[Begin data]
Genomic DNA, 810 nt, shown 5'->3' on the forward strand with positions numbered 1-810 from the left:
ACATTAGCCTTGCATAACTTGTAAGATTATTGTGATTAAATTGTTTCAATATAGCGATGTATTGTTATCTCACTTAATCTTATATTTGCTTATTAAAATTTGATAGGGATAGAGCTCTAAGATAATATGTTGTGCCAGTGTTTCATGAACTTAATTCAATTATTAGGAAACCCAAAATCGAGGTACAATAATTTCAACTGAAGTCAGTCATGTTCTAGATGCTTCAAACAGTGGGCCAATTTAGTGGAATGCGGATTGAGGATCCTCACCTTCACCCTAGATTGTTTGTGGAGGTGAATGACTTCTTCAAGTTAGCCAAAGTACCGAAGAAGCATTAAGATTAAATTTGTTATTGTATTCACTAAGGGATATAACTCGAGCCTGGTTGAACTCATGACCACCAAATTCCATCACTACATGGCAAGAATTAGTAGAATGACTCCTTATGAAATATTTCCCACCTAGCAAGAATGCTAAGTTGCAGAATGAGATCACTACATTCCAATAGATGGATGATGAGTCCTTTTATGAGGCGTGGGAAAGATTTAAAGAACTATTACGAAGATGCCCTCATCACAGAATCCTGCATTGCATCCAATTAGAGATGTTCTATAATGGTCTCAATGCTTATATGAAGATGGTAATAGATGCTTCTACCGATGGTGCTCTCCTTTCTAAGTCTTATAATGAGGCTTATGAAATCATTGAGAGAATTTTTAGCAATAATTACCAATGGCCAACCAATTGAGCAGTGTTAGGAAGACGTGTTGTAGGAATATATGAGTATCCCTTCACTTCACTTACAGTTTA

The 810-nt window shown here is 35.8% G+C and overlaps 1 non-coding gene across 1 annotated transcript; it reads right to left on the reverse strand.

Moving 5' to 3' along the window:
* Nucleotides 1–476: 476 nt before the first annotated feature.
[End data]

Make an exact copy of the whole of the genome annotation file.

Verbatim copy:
Genomic DNA, 810 nt, shown 5'->3' on the forward strand with positions numbered 1-810 from the left:
ACATTAGCCTTGCATAACTTGTAAGATTATTGTGATTAAATTGTTTCAATATAGCGATGTATTGTTATCTCACTTAATCTTATATTTGCTTATTAAAATTTGATAGGGATAGAGCTCTAAGATAATATGTTGTGCCAGTGTTTCATGAACTTAATTCAATTATTAGGAAACCCAAAATCGAGGTACAATAATTTCAACTGAAGTCAGTCATGTTCTAGATGCTTCAAACAGTGGGCCAATTTAGTGGAATGCGGATTGAGGATCCTCACCTTCACCCTAGATTGTTTGTGGAGGTGAATGACTTCTTCAAGTTAGCCAAAGTACCGAAGAAGCATTAAGATTAAATTTGTTATTGTATTCACTAAGGGATATAACTCGAGCCTGGTTGAACTCATGACCACCAAATTCCATCACTACATGGCAAGAATTAGTAGAATGACTCCTTATGAAATATTTCCCACCTAGCAAGAATGCTAAGTTGCAGAATGAGATCACTACATTCCAATAGATGGATGATGAGTCCTTTTATGAGGCGTGGGAAAGATTTAAAGAACTATTACGAAGATGCCCTCATCACAGAATCCTGCATTGCATCCAATTAGAGATGTTCTATAATGGTCTCAATGCTTATATGAAGATGGTAATAGATGCTTCTACCGATGGTGCTCTCCTTTCTAAGTCTTATAATGAGGCTTATGAAATCATTGAGAGAATTTTTAGCAATAATTACCAATGGCCAACCAATTGAGCAGTGTTAGGAAGACGTGTTGTAGGAATATATGAGTATCCCTTCACTTCACTTACAGTTTA

The 810-nt window shown here is 35.8% G+C and overlaps 1 non-coding gene across 1 annotated transcript; it reads right to left on the reverse strand.

Moving 5' to 3' along the window:
* Nucleotides 1–476: 476 nt before the first annotated feature.